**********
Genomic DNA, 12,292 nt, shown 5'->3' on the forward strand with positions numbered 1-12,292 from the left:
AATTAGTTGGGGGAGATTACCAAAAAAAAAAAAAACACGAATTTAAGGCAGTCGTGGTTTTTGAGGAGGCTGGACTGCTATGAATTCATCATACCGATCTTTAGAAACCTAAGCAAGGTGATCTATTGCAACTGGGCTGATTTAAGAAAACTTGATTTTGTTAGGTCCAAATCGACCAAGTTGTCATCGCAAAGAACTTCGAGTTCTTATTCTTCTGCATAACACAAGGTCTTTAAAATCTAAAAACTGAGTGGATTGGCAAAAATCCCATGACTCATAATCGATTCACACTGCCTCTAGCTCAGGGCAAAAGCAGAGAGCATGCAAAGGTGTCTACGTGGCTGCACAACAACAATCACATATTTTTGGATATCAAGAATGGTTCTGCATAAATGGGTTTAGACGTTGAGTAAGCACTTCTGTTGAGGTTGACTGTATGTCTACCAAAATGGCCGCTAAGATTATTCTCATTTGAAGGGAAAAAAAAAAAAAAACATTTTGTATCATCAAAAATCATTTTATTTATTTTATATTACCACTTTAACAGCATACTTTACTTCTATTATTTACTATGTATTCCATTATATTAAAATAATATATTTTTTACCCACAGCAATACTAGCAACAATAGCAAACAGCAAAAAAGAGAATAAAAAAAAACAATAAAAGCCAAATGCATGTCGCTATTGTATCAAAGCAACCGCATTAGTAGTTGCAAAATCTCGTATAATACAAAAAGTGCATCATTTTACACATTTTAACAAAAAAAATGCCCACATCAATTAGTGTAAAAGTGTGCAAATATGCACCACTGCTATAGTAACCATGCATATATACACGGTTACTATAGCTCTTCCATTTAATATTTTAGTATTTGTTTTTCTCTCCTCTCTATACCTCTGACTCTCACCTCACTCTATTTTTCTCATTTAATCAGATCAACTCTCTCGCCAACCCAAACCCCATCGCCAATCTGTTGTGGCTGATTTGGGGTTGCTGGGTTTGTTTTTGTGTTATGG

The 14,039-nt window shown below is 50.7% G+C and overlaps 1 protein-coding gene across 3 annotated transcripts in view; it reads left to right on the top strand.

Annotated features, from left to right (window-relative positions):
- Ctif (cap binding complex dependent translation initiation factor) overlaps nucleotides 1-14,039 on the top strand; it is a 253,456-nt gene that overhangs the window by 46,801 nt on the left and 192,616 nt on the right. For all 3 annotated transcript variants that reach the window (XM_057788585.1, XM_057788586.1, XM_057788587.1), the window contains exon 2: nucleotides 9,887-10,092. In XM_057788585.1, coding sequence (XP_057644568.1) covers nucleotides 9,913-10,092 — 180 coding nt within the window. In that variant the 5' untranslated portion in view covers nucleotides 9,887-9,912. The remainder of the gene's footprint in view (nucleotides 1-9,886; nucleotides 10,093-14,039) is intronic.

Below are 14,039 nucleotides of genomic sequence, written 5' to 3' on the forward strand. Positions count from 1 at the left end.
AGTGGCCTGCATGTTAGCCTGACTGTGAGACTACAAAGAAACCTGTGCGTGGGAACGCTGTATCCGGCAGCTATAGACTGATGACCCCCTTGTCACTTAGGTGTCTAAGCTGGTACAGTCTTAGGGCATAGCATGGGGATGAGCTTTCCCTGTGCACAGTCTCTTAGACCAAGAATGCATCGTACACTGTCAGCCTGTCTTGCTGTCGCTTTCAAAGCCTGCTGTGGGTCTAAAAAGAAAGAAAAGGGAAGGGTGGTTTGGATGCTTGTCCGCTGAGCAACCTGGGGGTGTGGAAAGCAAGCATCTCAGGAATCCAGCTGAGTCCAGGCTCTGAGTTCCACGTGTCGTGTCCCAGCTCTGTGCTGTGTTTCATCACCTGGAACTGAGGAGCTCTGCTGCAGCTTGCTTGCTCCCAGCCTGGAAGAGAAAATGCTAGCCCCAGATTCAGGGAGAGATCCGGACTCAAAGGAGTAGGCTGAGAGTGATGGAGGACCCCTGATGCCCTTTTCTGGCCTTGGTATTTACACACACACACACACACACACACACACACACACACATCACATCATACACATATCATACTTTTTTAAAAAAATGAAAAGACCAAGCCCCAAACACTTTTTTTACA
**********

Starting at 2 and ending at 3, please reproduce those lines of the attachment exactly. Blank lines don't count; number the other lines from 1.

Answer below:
AATTAGTTGGGGGAGATTACCAAAAAAAAAAAAAACACGAATTTAAGGCAGTCGTGGTTTTTGAGGAGGCTGGACTGCTATGAATTCATCATACCGATCTTTAGAAACCTAAGCAAGGTGATCTATTGCAACTGGGCTGATTTAAGAAAACTTGATTTTGTTAGGTCCAAATCGACCAAGTTGTCATCGCAAAGAACTTCGAGTTCTTATTCTTCTGCATAACACAAGGTCTTTAAAATCTAAAAACTGAGTGGATTGGCAAAAATCCCATGACTCATAATCGATTCACACTGCCTCTAGCTCAGGGCAAAAGCAGAGAGCATGCAAAGGTGTCTACGTGGCTGCACAACAACAATCACATATTTTTGGATATCAAGAATGGTTCTGCATAAATGGGTTTAGACGTTGAGTAAGCACTTCTGTTGAGGTTGACTGTATGTCTACCAAAATGGCCGCTAAGATTATTCTCATTTGAAGGGAAAAAAAAAAAAAAACATTTTGTATCATCAAAAATCATTTTATTTATTTTATATTACCACTTTAACAGCATACTTTACTTCTATTATTTACTATGTATTCCATTATATTAAAATAATATATTTTTTACCCACAGCAATACTAGCAACAATAGCAAACAGCAAAAAAGAGAATAAAAAAAAACAATAAAAGCCAAATGCATGTCGCTATTGTATCAAAGCAACCGCATTAGTAGTTGCAAAATCTCGTATAATACAAAAAGTGCATCATTTTACACATTTTAACAAAAAAAATGCCCACATCAATTAGTGTAAAAGTGTGCAAATATGCACCACTGCTATAGTAACCATGCATATATACACGGTTACTATAGCTCTTCCATTTAATATTTTAGTATTTGTTTTTCTCTCCTCTCTATACCTCTGACTCTCACCTCACTCTATTTTTCTCATTTAATCAGATCAACTCTCTCGCCAACCCAAACCCCATCGCCAATCTGTTGTGGCTGATTTGGGGTTGCTGGGTTTGTTTTTGTGTTATGG

The 14,039-nt window shown below is 50.7% G+C and overlaps 1 protein-coding gene across 3 annotated transcripts in view; it reads left to right on the top strand.